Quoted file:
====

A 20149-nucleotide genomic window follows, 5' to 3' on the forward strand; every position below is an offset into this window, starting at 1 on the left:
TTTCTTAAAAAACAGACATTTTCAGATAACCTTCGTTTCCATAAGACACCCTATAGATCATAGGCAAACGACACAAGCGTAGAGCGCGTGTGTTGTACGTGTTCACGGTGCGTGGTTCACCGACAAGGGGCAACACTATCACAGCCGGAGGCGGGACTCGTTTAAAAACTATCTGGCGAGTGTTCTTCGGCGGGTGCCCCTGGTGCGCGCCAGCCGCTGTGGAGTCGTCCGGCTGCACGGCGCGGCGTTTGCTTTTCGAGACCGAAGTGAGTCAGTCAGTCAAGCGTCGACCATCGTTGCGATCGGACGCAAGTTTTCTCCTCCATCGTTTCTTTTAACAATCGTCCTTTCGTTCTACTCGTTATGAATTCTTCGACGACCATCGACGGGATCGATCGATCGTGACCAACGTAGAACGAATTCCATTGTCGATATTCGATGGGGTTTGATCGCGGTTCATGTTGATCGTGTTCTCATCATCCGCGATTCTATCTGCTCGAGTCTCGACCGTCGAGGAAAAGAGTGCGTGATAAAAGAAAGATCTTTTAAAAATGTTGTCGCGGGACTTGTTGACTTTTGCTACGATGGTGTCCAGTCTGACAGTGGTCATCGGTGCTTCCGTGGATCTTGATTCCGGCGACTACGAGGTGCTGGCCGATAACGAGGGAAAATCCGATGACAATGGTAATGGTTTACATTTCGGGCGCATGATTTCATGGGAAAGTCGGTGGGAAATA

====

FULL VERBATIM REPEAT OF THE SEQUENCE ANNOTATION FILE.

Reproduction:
A 20149-nucleotide genomic window follows, 5' to 3' on the forward strand; every position below is an offset into this window, starting at 1 on the left:
TTTCTTAAAAAACAGACATTTTCAGATAACCTTCGTTTCCATAAGACACCCTATAGATCATAGGCAAACGACACAAGCGTAGAGCGCGTGTGTTGTACGTGTTCACGGTGCGTGGTTCACCGACAAGGGGCAACACTATCACAGCCGGAGGCGGGACTCGTTTAAAAACTATCTGGCGAGTGTTCTTCGGCGGGTGCCCCTGGTGCGCGCCAGCCGCTGTGGAGTCGTCCGGCTGCACGGCGCGGCGTTTGCTTTTCGAGACCGAAGTGAGTCAGTCAGTCAAGCGTCGACCATCGTTGCGATCGGACGCAAGTTTTCTCCTCCATCGTTTCTTTTAACAATCGTCCTTTCGTTCTACTCGTTATGAATTCTTCGACGACCATCGACGGGATCGATCGATCGTGACCAACGTAGAACGAATTCCATTGTCGATATTCGATGGGGTTTGATCGCGGTTCATGTTGATCGTGTTCTCATCATCCGCGATTCTATCTGCTCGAGTCTCGACCGTCGAGGAAAAGAGTGCGTGATAAAAGAAAGATCTTTTAAAAATGTTGTCGCGGGACTTGTTGACTTTTGCTACGATGGTGTCCAGTCTGACAGTGGTCATCGGTGCTTCCGTGGATCTTGATTCCGGCGACTACGAGGTGCTGGCCGATAACGAGGGAAAATCCGATGACAATGGTAATGGTTTACATTTCGGGCGCATGATTTCATGGGAAAGTCGGTGGGAAATA